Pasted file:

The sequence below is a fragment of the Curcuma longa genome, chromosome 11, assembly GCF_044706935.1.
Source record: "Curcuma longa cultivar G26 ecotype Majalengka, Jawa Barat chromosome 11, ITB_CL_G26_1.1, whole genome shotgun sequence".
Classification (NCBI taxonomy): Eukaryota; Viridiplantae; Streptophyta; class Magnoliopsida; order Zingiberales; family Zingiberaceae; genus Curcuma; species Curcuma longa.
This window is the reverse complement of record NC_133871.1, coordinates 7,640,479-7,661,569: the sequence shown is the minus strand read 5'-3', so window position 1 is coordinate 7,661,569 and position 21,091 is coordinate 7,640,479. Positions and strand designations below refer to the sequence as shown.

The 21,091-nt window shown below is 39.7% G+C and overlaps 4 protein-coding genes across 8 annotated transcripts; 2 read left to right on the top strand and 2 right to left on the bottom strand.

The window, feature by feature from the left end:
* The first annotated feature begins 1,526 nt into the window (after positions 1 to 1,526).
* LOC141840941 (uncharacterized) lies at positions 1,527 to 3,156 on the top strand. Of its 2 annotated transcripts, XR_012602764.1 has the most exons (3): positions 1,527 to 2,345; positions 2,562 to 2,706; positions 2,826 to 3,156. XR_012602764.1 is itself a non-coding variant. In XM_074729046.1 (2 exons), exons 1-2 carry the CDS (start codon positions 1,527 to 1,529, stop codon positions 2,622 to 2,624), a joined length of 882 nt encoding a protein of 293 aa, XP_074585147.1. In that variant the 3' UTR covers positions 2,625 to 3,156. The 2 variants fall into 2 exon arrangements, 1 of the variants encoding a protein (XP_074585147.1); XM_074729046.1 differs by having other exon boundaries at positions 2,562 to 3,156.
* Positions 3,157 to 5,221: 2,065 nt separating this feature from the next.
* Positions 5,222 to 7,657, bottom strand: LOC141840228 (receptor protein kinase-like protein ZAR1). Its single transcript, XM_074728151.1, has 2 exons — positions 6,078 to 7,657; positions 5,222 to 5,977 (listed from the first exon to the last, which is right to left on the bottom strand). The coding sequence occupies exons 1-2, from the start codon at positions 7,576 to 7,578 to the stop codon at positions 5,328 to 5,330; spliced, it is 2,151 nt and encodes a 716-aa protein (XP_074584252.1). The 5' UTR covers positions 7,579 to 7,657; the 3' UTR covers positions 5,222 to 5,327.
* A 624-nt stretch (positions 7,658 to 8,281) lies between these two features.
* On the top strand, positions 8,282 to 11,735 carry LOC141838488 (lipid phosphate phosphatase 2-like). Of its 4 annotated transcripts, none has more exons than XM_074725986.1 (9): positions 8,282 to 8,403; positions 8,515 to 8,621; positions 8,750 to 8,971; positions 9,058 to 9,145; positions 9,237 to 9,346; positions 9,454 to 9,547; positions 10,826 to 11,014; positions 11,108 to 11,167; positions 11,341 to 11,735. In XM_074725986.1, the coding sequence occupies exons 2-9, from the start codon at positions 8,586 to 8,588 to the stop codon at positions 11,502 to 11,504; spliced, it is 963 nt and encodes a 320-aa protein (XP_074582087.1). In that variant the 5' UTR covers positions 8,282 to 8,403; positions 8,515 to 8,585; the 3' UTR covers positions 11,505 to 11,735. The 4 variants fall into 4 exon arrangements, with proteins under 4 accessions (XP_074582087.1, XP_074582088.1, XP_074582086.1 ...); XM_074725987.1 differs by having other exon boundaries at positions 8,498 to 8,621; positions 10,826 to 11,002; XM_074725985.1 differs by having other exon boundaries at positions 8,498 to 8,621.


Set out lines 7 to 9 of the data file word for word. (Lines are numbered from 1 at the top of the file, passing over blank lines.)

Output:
* The first annotated feature begins 1,526 nt into the window (after positions 1 to 1,526).
* LOC141840941 (uncharacterized) lies at positions 1,527 to 3,156 on the top strand. Of its 2 annotated transcripts, XR_012602764.1 has the most exons (3): positions 1,527 to 2,345; positions 2,562 to 2,706; positions 2,826 to 3,156. XR_012602764.1 is itself a non-coding variant. In XM_074729046.1 (2 exons), exons 1-2 carry the CDS (start codon positions 1,527 to 1,529, stop codon positions 2,622 to 2,624), a joined length of 882 nt encoding a protein of 293 aa, XP_074585147.1. In that variant the 3' UTR covers positions 2,625 to 3,156. The 2 variants fall into 2 exon arrangements, 1 of the variants encoding a protein (XP_074585147.1); XM_074729046.1 differs by having other exon boundaries at positions 2,562 to 3,156.
* Positions 3,157 to 5,221: 2,065 nt separating this feature from the next.